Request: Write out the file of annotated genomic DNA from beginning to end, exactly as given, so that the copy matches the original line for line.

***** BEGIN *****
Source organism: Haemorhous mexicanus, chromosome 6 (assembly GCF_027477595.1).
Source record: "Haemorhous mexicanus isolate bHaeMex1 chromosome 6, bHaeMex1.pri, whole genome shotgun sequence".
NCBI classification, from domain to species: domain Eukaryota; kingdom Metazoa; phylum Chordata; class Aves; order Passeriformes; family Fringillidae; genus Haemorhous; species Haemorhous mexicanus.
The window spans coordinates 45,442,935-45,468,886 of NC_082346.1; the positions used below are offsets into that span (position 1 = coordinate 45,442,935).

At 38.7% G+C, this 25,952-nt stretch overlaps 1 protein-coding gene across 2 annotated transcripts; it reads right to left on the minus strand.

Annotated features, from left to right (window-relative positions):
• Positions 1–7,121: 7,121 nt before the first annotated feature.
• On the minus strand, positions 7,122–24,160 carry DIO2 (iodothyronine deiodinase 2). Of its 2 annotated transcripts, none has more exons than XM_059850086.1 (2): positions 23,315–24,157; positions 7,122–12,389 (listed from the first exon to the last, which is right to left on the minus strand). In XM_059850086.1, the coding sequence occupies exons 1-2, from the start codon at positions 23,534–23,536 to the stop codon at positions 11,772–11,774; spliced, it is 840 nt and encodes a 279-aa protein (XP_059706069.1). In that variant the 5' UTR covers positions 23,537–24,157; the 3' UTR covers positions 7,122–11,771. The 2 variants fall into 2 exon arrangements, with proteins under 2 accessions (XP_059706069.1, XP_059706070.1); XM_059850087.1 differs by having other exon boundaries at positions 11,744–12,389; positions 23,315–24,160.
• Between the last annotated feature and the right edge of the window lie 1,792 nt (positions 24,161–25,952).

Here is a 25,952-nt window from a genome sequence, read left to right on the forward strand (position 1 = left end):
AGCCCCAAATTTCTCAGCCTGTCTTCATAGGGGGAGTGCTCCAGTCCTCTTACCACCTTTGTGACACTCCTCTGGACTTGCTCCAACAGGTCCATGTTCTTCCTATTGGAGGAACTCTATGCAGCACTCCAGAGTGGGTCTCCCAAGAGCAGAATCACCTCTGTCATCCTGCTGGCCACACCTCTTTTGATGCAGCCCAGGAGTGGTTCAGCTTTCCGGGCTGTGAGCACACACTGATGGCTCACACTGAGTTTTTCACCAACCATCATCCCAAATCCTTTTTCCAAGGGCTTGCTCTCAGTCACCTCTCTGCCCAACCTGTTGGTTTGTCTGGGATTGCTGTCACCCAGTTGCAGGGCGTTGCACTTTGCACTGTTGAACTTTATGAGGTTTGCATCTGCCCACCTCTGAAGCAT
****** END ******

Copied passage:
Source organism: Haemorhous mexicanus, chromosome 6 (assembly GCF_027477595.1).
Source record: "Haemorhous mexicanus isolate bHaeMex1 chromosome 6, bHaeMex1.pri, whole genome shotgun sequence".
NCBI classification, from domain to species: domain Eukaryota; kingdom Metazoa; phylum Chordata; class Aves; order Passeriformes; family Fringillidae; genus Haemorhous; species Haemorhous mexicanus.
The window spans coordinates 45,442,935-45,468,886 of NC_082346.1; the positions used below are offsets into that span (position 1 = coordinate 45,442,935).

At 38.7% G+C, this 25,952-nt stretch overlaps 1 protein-coding gene across 2 annotated transcripts; it reads right to left on the minus strand.

Annotated features, from left to right (window-relative positions):
• Positions 1–7,121: 7,121 nt before the first annotated feature.
• On the minus strand, positions 7,122–24,160 carry DIO2 (iodothyronine deiodinase 2). Of its 2 annotated transcripts, none has more exons than XM_059850086.1 (2): positions 23,315–24,157; positions 7,122–12,389 (listed from the first exon to the last, which is right to left on the minus strand). In XM_059850086.1, the coding sequence occupies exons 1-2, from the start codon at positions 23,534–23,536 to the stop codon at positions 11,772–11,774; spliced, it is 840 nt and encodes a 279-aa protein (XP_059706069.1). In that variant the 5' UTR covers positions 23,537–24,157; the 3' UTR covers positions 7,122–11,771. The 2 variants fall into 2 exon arrangements, with proteins under 2 accessions (XP_059706069.1, XP_059706070.1); XM_059850087.1 differs by having other exon boundaries at positions 11,744–12,389; positions 23,315–24,160.
• Between the last annotated feature and the right edge of the window lie 1,792 nt (positions 24,161–25,952).

Here is a 25,952-nt window from a genome sequence, read left to right on the forward strand (position 1 = left end):
AGCCCCAAATTTCTCAGCCTGTCTTCATAGGGGGAGTGCTCCAGTCCTCTTACCACCTTTGTGACACTCCTCTGGACTTGCTCCAACAGGTCCATGTTCTTCCTATTGGAGGAACTCTATGCAGCACTCCAGAGTGGGTCTCCCAAGAGCAGAATCACCTCTGTCATCCTGCTGGCCACACCTCTTTTGATGCAGCCCAGGAGTGGTTCAGCTTTCCGGGCTGTGAGCACACACTGATGGCTCACACTGAGTTTTTCACCAACCATCATCCCAAATCCTTTTTCCAAGGGCTTGCTCTCAGTCACCTCTCTGCCCAACCTGTTGGTTTGTCTGGGATTGCTGTCACCCAGTTGCAGGGCGTTGCACTTTGCACTGTTGAACTTTATGAGGTTTGCATCTGCCCACCTCTGAAGCAT